# Rotational diffusion of Active BROWNIAN PARTICLES

Hello Sir,
I have a system of Active Brownian particles. I want to calculate the rotational diffusion constant for the persistent time of ABPs( persistent time=1/rotational diffusion constant). Which commands ll be helpful to calculate Dr.
fix 1 all nve/sphere
fix 4 mobile langevin 1.0 1.0
1.0 437624 omega yes scale 1 3.3
fix fric all viscous 1.0
fix active1 mobile propel/self velocity 0.5
in.code.txt (916 Bytes)

There is no suitable functionality in LAMMPS that I know of.

For example you would need to compute the ASD instead of the MSD for translational displacement. So you would need to program such a compute style (and debug/test it).

Of course you can also program this as an external post-processing tool (or look for some MD analysis software package that has it) which you would feed a suitable custom trajectory dump file.

Thank you sir.
sir can you tell me a how i can calculate orientational autocorelation function as mensioned in this answer…
Error in fix langevin? - LAMMPS / LAMMPS Mailing List Mirror - Materials Science Community Discourse (matsci.org)
Hi Steve!

Sorry for being so slow, but I finally had time to have a look at the Langevin issue! It seems your analysis is correct, apart from that gamma1 and gamma2 should be increased rather than decreased. More explicitly, I’ve replaced the gamma1 and gamma2 definitions in the omega part of fix_langevin.cpp with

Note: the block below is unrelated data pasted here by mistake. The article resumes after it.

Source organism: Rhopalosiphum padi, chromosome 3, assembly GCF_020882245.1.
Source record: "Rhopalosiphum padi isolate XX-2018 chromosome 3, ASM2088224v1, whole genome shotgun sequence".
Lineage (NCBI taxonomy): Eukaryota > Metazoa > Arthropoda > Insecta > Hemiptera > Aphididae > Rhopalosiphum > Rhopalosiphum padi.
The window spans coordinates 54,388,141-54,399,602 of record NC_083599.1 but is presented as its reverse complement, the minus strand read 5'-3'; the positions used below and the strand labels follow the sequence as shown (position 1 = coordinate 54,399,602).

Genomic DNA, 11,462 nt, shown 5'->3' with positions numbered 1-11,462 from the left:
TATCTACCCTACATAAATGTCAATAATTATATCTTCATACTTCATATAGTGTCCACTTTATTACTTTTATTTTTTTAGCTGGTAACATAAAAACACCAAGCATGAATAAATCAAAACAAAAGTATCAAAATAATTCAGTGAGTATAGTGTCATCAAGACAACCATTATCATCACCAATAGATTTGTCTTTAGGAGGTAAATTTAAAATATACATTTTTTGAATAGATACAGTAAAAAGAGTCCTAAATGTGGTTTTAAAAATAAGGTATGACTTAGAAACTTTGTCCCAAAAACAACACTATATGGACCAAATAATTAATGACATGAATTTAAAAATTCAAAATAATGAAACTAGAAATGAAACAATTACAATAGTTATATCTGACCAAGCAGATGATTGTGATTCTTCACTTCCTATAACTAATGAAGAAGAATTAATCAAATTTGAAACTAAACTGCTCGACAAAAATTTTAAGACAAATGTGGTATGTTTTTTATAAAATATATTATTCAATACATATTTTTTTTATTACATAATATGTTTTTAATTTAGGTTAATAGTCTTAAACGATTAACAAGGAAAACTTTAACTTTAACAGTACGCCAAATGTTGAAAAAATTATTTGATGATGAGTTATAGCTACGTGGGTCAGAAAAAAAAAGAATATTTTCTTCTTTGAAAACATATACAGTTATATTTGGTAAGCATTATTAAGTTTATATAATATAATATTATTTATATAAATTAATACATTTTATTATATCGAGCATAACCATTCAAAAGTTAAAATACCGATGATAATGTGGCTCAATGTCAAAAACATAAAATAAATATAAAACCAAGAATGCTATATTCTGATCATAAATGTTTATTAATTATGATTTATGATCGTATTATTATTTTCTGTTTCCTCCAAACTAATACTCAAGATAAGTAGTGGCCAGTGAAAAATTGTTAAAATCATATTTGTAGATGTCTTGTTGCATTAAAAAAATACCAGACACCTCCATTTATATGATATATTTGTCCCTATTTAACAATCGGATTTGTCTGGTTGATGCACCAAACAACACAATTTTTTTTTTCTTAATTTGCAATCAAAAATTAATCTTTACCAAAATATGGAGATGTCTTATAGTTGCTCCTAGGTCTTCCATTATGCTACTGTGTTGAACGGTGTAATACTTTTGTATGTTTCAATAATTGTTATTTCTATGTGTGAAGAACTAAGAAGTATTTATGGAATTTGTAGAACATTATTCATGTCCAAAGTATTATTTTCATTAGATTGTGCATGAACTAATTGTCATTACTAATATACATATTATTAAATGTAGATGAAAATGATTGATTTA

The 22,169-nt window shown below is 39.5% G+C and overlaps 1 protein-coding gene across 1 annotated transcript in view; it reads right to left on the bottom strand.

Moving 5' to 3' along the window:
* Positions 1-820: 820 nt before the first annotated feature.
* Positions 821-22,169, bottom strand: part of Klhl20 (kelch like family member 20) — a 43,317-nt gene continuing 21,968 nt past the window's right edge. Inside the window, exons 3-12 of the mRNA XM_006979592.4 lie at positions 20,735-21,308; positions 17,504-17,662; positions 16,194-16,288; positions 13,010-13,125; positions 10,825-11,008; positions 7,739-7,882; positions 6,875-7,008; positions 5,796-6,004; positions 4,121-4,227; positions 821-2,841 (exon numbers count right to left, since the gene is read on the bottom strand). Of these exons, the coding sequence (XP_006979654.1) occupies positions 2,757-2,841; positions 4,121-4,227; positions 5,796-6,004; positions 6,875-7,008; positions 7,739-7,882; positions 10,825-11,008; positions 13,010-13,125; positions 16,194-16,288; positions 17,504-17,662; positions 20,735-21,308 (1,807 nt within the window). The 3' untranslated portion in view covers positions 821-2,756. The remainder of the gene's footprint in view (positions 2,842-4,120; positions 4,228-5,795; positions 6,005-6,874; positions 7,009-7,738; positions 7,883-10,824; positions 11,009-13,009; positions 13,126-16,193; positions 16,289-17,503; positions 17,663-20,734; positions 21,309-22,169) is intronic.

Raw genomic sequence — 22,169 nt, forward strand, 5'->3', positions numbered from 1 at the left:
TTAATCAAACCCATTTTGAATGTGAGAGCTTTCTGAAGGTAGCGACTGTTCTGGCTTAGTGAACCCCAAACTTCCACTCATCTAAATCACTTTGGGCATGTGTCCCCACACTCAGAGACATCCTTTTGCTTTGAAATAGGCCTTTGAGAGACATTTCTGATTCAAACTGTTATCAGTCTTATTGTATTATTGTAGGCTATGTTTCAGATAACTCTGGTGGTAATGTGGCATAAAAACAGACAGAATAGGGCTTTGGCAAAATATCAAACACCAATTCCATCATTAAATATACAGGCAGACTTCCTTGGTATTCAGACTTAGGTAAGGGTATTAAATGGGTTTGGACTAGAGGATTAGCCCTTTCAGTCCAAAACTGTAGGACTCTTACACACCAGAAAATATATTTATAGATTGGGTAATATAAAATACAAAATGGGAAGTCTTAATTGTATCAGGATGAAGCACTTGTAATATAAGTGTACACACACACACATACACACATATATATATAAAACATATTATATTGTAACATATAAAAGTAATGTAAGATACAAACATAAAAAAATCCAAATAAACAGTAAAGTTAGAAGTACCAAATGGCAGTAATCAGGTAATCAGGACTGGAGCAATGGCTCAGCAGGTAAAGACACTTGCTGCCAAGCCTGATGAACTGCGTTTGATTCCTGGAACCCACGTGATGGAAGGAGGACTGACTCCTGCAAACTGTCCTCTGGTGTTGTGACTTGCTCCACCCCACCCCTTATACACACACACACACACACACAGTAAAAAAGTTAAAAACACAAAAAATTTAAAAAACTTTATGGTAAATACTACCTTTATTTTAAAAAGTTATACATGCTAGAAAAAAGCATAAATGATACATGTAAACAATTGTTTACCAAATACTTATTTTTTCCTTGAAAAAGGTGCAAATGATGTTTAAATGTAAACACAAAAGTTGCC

gamma1 = -(10.0/3.0)inertiaone / t_period / ftm2v;
gamma2 = sqrt(inertiaone) * sqrt(80.0
boltz/t_period/dt/mvv2e) / ftm2v;

As you said, the change does not affect the rotational temperature, but only the rotational diffusion. I attach a plot of the orientational autocorrelation function for a system of spherical particles in 2D simulated using the new and the old codes; with the parameters used (t_period = 0.01, temp = 1.0, mass = 1.0, diameter = 1.0) the expected rotational diffusion constant is 0.03, which fits well with the data. The rotational temperature is reproduced correctly (fluctuating around 1.0) in both cases, although the timestep needs to be decreased slightly in the new code for the rotational motion not to blow up.

As with any other computation of a property to be extracted in post-processing from a simulation, you have to search the corresponding text books or published articles or other locations that describe how this specific property is computed. Since LAMMPS does not provide this functionality, this is not really a LAMMPS question.